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TAY AmeriCorps member Jezabel works on iFoster’s intake team, establishing a list of youth who will receive laptops and phones. Photo: iFoster

Second, the philanthropic sector quickly got the importance of the goal here. Long-term funders of iFoster’s digital divide programming – Foster Care Counts, Walter S. Johnson and Ticket to Dream – stepped up with the California Community Colleges Chancellor’s Office, John Burton Advocates for Youth, California Wellness Foundation, LA Tech, Foundation for Community Colleges, Tipping Point, and a generous anonymous donor. These early investments were followed by an executive order from the Governor of California and public funding from California Department of Social Services.

By March 13, initial forecasts started pouring in from community colleges across the state. On March 16, the first specific requests identifying individual foster youth students and their needs came in. Before the first schools closed, laptops and smartphones for foster youth began arriving on college campuses for distribution. All of this happened prior to the statewide shelter-in-place order issued by Gov. Gavin Newsom on March 19. 

But many schools had already sent students home, and foster youth around the state were left to frantically figure out how to remain in class remotely and from afar. We needed to build a massive outreach machine that could through sheer volume find most of the youth in need around the state. 

Key foster care organizations in California have been sharing resources and partnering on programs for years across child welfare, K-12 education, and college. It was this foundation that was able to immediately react and invite new partners to the table to implement a plan. 

College foster youth support programs like Guardian Scholars reached out to their students to identify need. County child welfare departments, including the Los Angeles County Department of Children and Family Services, tasked their county social workers and probation officers to review their caseloads and find out which of their youth needed tech. Foster care liaisons at school districts across the state did the same, as did foster family organizations, court appointed special advocates, transitional housing providers and independent living programs.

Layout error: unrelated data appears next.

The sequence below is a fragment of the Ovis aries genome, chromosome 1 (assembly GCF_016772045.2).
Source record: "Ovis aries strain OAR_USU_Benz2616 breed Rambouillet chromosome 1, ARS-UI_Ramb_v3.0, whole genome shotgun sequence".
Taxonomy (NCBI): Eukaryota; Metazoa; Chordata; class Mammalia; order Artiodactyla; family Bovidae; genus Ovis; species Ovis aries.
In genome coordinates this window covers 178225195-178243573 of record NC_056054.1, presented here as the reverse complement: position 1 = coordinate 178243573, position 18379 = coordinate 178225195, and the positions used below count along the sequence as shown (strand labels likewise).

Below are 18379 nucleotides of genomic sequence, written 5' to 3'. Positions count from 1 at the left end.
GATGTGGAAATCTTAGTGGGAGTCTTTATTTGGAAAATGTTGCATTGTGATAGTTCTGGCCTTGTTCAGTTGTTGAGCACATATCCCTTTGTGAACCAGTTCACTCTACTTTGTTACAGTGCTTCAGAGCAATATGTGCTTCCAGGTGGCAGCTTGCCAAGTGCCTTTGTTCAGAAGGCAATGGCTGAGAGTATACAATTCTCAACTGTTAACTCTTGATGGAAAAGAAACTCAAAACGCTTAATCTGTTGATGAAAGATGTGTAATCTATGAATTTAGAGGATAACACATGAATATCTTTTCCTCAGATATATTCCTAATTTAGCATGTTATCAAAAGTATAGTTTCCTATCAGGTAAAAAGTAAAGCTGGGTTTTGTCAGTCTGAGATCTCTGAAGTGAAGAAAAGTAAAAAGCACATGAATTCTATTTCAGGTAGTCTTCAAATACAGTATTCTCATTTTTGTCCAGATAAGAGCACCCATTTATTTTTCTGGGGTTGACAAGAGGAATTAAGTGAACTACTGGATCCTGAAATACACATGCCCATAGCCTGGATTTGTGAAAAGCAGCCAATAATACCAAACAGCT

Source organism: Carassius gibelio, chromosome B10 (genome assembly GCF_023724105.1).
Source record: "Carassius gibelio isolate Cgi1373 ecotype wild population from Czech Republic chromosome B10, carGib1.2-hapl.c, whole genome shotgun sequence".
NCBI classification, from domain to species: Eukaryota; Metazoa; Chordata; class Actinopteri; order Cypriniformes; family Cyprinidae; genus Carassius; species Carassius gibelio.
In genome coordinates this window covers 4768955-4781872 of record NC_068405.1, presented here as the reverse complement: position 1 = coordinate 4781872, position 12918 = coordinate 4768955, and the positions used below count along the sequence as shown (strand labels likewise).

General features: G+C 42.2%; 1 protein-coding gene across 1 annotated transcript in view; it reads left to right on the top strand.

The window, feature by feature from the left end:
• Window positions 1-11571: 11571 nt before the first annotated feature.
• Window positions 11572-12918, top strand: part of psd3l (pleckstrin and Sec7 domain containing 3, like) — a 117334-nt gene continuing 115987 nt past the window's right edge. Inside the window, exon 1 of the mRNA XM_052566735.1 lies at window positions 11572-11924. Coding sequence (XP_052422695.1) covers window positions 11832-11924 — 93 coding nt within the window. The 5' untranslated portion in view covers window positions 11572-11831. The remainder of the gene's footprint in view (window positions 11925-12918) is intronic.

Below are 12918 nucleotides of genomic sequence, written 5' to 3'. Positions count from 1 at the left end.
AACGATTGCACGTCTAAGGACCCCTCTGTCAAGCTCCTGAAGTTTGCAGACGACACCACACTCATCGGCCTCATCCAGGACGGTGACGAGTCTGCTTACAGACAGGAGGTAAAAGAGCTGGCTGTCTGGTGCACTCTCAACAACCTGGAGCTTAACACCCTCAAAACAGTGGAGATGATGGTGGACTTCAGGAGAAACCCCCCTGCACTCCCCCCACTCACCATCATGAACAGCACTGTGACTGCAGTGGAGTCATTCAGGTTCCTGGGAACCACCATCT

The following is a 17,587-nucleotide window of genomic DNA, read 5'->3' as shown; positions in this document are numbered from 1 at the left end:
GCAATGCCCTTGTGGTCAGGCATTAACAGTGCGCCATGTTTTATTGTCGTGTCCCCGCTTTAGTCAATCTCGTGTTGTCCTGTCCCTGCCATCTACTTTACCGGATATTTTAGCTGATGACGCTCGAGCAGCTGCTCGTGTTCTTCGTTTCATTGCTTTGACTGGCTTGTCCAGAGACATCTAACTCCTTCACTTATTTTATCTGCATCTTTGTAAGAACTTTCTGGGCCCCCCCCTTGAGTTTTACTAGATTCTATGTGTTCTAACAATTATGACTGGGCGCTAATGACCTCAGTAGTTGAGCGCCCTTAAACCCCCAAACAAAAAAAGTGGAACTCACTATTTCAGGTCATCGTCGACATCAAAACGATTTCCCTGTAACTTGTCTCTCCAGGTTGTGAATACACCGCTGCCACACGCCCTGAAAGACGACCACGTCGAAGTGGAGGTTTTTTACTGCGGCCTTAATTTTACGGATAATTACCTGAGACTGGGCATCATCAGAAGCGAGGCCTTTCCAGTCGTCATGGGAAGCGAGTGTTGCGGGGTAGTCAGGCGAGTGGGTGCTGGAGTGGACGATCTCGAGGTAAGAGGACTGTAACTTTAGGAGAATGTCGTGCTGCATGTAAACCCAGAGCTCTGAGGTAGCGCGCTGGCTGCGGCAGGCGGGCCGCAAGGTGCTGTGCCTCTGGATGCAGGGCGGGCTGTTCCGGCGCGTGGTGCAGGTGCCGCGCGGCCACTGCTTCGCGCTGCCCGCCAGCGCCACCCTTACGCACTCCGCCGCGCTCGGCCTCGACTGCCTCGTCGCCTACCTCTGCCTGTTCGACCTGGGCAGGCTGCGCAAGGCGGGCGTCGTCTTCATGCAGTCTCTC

With the process of finding recipients underway and financial commitments lined up from foundations, corporations and eventually the state, we then had to go and acquire the phones and laptops. And with demand for these products skyrocketing because of school closures, this is where California’s existing infrastructure for connecting foster youth to technology paid off. 

iFoster has provided over 6,000 laptops to foster youth since 2012 funded by very committed philanthropy. In the fall of 2019, just prior to the pandemic, iFoster launched a pilot program with the California Public Utilities Commission to provide all current and former foster youth between 13 and 26 with a smartphone that included unlimited voice, text and data that operates as an Internet hotspot. 

Having those types of arrangements was critical to mobilizing in an emergency. We did not have to cold call on manufacturers to source and ship laptops and phones – we already know and work with some. We did not have to completely invent pots of funding – we could augment ones that already existed.     

It was this combination of having an existing collaboration, as well as scalable iFoster laptop and Internet programs, that allowed California to respond so quickly to the connectivity needs of foster youth when the pandemic hit. 

While outreach took an army of thousands, the process of getting the right technology to each youth was centralized at iFoster. We are a small virtual organization of nine employees, and we had to staff up quickly. 

Year two of our “TAY AmeriCorps program” – where we train and hire current and former foster youth to be peer resource navigators to other foster youth – was scheduled to start in March. We brought on 25 foster youth in the Bay Area and Los Angeles who we felt could work effectively from their homes.